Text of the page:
Court Gives Indian Tribe New Chance at CA Casino

CasinoIn what amounted to a tart reminder to California voters that they have limited authority over sovereign Indian tribes, a federal judge has ordered Gov. Jerry Brown’s administration to renew negotiations with North Fork Rancheria of Mono Indians officials over the tribe’s plan to build a casino in the Madera area off Highway 99, about 30 miles north of Fresno.

State voters last November rejected Proposition 48, which would have ratified Brown’s and the Legislature’s approval of the proposed $350 million, 2,000-slot machine casino. Opposing the ballot measure was largely supported by the state’s editorial pages on the grounds that the casino would be built on land purchased by North Fork Rancheria that’s more than 30 miles from tribal lands. The fear was this would set up a precedent for a sharp expansion of Indian casinos in heavily populated urban areas.

But the main groups funding the push to reject Proposition 48 were Indian tribes who didn’t want to see their market share reduced, not civic activists worried about gambling expansion. U.S. District Court Judge Anthony W. Ishii’s ruling appears to clear the way for such an expansion. This is from the Fresno Bee:

Ishii said federal law requires the governor to negotiate with the tribe and conclude compact negotiations within 60 days. If both sides can’t reach agreement, the judge will appoint a mediator. The state and the tribe will then have 60 days to present a final offer for the mediator’s selection.

The North Fork tribe argued that under federal Indian gambling law, the power rested in the hands of a federal judge to order the governor back to the table and, if necessary, select a mediator to choose between a state-proposed compact and one from the tribe. The complaint was filed after the governor’s office sent a letter to the tribe’s lawyers declining further negotiations.

“The state does not now contend that any of the (Department of the Interior) secretary’s determinations were incorrect, nor does it articulate a basis for its refusal to negotiate regarding the Madera parcel,” the judge said in requiring the governor to negotiate.

Construction of the North Fork casino would be paid for by Station Casinos, the Las Vegas company that would operate the facility and share profits with the tribe.

Senate president worries about rapid gambling expansion

The federal court’s ruling is likely to be treated with alarm by some state lawmakers. State Senate President pro Tem Kevin de Leon has a history of raising concerns about off-reservation casinos. In July 2013, he wrote a letter to Gov. Jerry Brown in reaction to approval of the North Fork project.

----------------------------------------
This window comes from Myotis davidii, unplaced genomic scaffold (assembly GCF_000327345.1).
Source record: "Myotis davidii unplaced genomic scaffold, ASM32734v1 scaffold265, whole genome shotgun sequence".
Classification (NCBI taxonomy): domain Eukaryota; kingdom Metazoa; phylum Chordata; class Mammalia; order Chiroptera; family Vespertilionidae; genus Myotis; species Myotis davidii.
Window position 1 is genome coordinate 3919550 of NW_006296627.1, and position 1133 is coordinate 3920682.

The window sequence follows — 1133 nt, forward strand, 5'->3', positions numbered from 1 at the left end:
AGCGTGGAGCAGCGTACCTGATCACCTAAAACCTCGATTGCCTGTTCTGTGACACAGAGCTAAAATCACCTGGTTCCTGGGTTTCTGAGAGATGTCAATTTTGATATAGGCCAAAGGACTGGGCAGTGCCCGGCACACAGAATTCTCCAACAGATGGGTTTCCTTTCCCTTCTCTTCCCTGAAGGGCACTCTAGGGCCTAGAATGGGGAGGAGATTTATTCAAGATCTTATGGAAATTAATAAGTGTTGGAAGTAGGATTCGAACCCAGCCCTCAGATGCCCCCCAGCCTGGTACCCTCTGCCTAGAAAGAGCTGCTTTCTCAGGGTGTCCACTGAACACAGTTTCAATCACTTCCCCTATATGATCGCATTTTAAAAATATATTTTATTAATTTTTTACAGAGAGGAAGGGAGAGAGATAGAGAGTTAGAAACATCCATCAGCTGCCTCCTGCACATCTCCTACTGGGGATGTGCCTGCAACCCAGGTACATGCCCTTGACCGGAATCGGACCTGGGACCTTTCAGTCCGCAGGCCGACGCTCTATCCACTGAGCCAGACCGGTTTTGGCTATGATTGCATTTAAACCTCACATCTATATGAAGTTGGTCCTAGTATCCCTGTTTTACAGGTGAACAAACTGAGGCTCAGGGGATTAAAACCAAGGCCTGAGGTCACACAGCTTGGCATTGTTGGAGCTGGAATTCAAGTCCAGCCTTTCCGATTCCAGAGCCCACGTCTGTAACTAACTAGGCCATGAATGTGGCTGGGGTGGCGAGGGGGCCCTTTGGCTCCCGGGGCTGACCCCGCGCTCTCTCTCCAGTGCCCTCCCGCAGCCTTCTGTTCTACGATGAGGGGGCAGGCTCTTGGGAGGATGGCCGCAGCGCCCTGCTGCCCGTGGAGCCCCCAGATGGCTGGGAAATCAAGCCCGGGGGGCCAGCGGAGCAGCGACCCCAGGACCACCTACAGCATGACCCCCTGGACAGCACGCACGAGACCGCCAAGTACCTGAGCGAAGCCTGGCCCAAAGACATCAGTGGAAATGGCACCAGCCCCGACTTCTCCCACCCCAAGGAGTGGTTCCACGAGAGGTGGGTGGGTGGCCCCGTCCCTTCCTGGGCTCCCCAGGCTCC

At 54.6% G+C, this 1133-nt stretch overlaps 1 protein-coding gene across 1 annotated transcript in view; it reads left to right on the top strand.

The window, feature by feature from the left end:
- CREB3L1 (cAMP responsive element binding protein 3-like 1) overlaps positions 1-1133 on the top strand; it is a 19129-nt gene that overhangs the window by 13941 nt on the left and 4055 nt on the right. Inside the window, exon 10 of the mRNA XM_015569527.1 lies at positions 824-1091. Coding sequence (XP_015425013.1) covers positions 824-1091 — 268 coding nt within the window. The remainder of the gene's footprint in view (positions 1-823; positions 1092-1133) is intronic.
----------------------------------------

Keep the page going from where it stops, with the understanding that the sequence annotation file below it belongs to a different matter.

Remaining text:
“I am deeply concerned by the current ad hoc process of approving off-reservation gaming projects which does not sufficiently protect state interests and our residents,” he declared.

But Brown has been working much more closely with Indian tribes to advance their casino projects, at least their non-controversial ones, than his predecessor, Arnold Schwarzenegger.

The Republican actor-turned-politician used his 2003 recall campaign as a platform to demand that Indian tribes share their gaming revenue with the state. Subsequent deals his administration cut with tribes were conditioned on such revenue sharing. But in 2011, the 9th U.S. Circuit Court of Appeals held up a trial court summary judgment ruling throwing out any such state requirements. The blistering opinion mocked the state of California’s official position that demanding a cut of tribal gaming revenue wasn’t really a tax.

“No amount of semantic sophistry can undermine the obvious: a non-negotiable, mandatory payment of 10 percent of net profits into the state treasury for unrestricted use yields public revenue, and is a ‘tax,’” the ruling held.

Brown’s administration chose not to appeal the ruling to the U.S. Supreme Court. That suggests the governor, a Yale Law School graduate, expected the North Fork ruling but didn’t want to resume negotiations with the tribe until ordered to by a federal judge so as to not seem to be defying voters’ rejection of Proposition 48.

Originally published by CalWatchdog.com

Comments

  1. Have some Madera, My Dear?

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